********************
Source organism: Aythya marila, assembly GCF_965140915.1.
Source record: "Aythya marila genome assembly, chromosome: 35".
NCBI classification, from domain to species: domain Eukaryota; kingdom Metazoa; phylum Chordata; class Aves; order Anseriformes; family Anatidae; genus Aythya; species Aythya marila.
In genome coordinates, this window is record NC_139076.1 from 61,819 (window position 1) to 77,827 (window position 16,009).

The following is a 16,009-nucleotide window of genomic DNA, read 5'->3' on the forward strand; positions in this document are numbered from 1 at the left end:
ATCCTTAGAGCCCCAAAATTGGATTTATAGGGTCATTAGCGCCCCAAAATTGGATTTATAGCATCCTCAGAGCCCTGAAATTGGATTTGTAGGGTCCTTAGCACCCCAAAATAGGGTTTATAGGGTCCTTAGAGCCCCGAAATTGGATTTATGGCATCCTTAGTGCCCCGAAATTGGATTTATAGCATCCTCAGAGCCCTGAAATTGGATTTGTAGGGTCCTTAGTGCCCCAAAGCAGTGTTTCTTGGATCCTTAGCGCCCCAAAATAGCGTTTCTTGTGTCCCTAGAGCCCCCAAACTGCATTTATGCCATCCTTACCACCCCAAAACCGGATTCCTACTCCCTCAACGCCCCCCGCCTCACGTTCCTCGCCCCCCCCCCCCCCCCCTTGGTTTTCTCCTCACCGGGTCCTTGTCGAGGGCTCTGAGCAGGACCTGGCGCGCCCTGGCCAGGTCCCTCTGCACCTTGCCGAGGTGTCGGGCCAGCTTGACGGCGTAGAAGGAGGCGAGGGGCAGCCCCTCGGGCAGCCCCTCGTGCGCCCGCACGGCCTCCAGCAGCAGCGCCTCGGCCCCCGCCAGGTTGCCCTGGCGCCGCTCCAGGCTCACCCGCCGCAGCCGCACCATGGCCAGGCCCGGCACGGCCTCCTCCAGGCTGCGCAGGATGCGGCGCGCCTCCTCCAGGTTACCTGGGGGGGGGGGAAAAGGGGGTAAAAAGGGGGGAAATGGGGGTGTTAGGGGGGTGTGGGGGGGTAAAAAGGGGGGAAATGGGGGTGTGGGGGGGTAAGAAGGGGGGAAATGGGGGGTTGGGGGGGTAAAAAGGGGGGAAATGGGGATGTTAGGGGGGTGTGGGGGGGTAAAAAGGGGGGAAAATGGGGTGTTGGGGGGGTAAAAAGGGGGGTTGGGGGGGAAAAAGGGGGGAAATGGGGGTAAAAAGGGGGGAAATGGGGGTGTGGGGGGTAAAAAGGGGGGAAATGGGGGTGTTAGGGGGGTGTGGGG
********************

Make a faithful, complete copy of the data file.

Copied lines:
Source organism: Aythya marila, assembly GCF_965140915.1.
Source record: "Aythya marila genome assembly, chromosome: 35".
NCBI classification, from domain to species: domain Eukaryota; kingdom Metazoa; phylum Chordata; class Aves; order Anseriformes; family Anatidae; genus Aythya; species Aythya marila.
In genome coordinates, this window is record NC_139076.1 from 61,819 (window position 1) to 77,827 (window position 16,009).

The following is a 16,009-nucleotide window of genomic DNA, read 5'->3' on the forward strand; positions in this document are numbered from 1 at the left end:
ATCCTTAGAGCCCCAAAATTGGATTTATAGGGTCATTAGCGCCCCAAAATTGGATTTATAGCATCCTCAGAGCCCTGAAATTGGATTTGTAGGGTCCTTAGCACCCCAAAATAGGGTTTATAGGGTCCTTAGAGCCCCGAAATTGGATTTATGGCATCCTTAGTGCCCCGAAATTGGATTTATAGCATCCTCAGAGCCCTGAAATTGGATTTGTAGGGTCCTTAGTGCCCCAAAGCAGTGTTTCTTGGATCCTTAGCGCCCCAAAATAGCGTTTCTTGTGTCCCTAGAGCCCCCAAACTGCATTTATGCCATCCTTACCACCCCAAAACCGGATTCCTACTCCCTCAACGCCCCCCGCCTCACGTTCCTCGCCCCCCCCCCCCCCCCCTTGGTTTTCTCCTCACCGGGTCCTTGTCGAGGGCTCTGAGCAGGACCTGGCGCGCCCTGGCCAGGTCCCTCTGCACCTTGCCGAGGTGTCGGGCCAGCTTGACGGCGTAGAAGGAGGCGAGGGGCAGCCCCTCGGGCAGCCCCTCGTGCGCCCGCACGGCCTCCAGCAGCAGCGCCTCGGCCCCCGCCAGGTTGCCCTGGCGCCGCTCCAGGCTCACCCGCCGCAGCCGCACCATGGCCAGGCCCGGCACGGCCTCCTCCAGGCTGCGCAGGATGCGGCGCGCCTCCTCCAGGTTACCTGGGGGGGGGGGAAAAGGGGGTAAAAAGGGGGGAAATGGGGGTGTTAGGGGGGTGTGGGGGGGTAAAAAGGGGGGAAATGGGGGTGTGGGGGGGTAAGAAGGGGGGAAATGGGGGGTTGGGGGGGTAAAAAGGGGGGAAATGGGGATGTTAGGGGGGTGTGGGGGGGTAAAAAGGGGGGAAAATGGGGTGTTGGGGGGGTAAAAAGGGGGGTTGGGGGGGAAAAAGGGGGGAAATGGGGGTAAAAAGGGGGGAAATGGGGGTGTGGGGGGTAAAAAGGGGGGAAATGGGGGTGTTAGGGGGGTGTGGGG